GPC Members Login
If you have any problems or have forgotten your login please contact [email protected]

Quantifying the greenhouse gas footprint of crop cultivation

"Climate-smart" crop cultivation, characterized by a low greenhouse gas (GHG) footprint, low synthetic nitrogen consumption, and simultaneously high yields, is an approach in agriculture for implementing the Paris Agreement as part of mitigating climate change. The GHG footprint is an index used to indicate the climate change impact potential exerted by crop production. It is therefore crucial to accurately quantify the GHG footprints of crop cultivation systems. However, severe problems or drawbacks in the quantification of GHG footprints still exist, which has limited the applicability of the GHG footprint in crop cultivation.

To solve these problems or drawbacks, in a recently published study in Atmospheric and Oceanic Science Letters, Prof. ZHENG Xunhua and her coauthor from the Institute of Atmospheric Physics, Chinese Academy of Sciences, proposed a generic methodological framework to quantify the GHG footprints of crop cultivation systems free from grazing.

"The current framework can more completely take into account the direct/indirect contributors in quantifying the GHG emissions and/or uptakes within a crop-production life cycle. In addition, it provides example values of some GHG emission factors while emphasizing the combination of direct measurements and model simulations in determining other key parameters," explains ZHENG. "And we hope that this methodological framework can support different studies to obtain comparable values of GHG footprints, which may be the key parameters for determining the green value added tax of foods in implementing the Paris Agreement."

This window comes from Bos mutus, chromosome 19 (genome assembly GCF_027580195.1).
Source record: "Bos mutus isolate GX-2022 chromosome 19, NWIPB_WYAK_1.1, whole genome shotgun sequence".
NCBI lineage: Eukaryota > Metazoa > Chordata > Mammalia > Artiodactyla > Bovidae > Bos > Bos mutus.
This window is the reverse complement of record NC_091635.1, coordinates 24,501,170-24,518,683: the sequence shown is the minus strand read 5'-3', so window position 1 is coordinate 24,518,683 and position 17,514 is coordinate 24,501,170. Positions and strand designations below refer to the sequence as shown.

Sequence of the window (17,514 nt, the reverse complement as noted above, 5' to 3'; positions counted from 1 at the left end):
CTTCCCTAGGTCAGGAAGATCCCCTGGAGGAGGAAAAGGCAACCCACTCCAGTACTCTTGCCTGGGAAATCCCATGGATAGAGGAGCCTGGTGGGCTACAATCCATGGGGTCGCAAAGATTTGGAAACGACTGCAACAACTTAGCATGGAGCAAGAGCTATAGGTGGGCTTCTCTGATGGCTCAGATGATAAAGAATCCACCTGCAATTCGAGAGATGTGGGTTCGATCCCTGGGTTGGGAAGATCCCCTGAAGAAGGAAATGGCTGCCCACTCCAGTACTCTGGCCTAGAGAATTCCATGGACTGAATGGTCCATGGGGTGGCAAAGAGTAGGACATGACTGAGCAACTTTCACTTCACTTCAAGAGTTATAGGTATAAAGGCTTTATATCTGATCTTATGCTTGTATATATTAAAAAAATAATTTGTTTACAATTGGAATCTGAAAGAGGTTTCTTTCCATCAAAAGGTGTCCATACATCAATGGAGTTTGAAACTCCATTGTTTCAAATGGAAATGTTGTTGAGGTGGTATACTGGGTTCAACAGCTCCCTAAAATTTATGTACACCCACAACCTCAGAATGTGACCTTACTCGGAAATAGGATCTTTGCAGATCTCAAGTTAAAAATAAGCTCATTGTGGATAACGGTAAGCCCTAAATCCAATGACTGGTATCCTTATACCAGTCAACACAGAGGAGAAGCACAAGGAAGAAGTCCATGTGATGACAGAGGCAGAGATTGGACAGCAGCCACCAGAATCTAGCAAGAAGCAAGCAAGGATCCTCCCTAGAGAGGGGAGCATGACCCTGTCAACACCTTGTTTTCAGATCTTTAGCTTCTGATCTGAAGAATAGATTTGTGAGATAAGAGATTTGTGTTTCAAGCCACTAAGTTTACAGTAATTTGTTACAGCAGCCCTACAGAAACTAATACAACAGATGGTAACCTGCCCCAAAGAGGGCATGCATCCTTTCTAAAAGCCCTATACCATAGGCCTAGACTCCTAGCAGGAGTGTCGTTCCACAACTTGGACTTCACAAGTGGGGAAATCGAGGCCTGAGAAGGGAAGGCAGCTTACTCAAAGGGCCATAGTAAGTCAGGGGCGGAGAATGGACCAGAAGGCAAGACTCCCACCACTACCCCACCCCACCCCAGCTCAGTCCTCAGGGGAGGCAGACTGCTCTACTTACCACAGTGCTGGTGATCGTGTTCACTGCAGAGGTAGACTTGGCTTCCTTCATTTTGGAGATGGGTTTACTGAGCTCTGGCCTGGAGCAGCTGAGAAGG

Read the paper: A generic methodological framework for accurately quantifying greenhouse gas footprints of crop cultivation systems.

Article source: Institute of Atmospheric Physics, Chinese Academy of Sciences.

Image credit: ZHENG Xunhua


Amazon deforestation is close to tipping point

Deforestation of the Amazon is about to reach a threshold beyond which the region's tropical rainforest may undergo irreversible changes that transform the landscape into degraded savanna with sparse shrubby plant cover and low biodiversity.

Palm trees are spreading northward. How far will they go?

What does it take for palm trees, the unofficial trademark of tropical landscapes, to expand into northern parts of the world that have long been too cold for palm trees to survive? A new study, led by Lamont-Doherty Earth Observatory researcher Tammo Reichgelt, attempts to answer this question. He and his colleagues analyzed a broad dataset to determine global palm tree distribution in relation to temperature.

Agriculture initiated by indigenous peoples, not Fertile Crescent migration

Small scale agricultural farming was first initiated by indigenous communities living on Turkey's Anatolian plateau, and not introduced by migrant farmers as previously thought, according to new research by the University of Liverpool.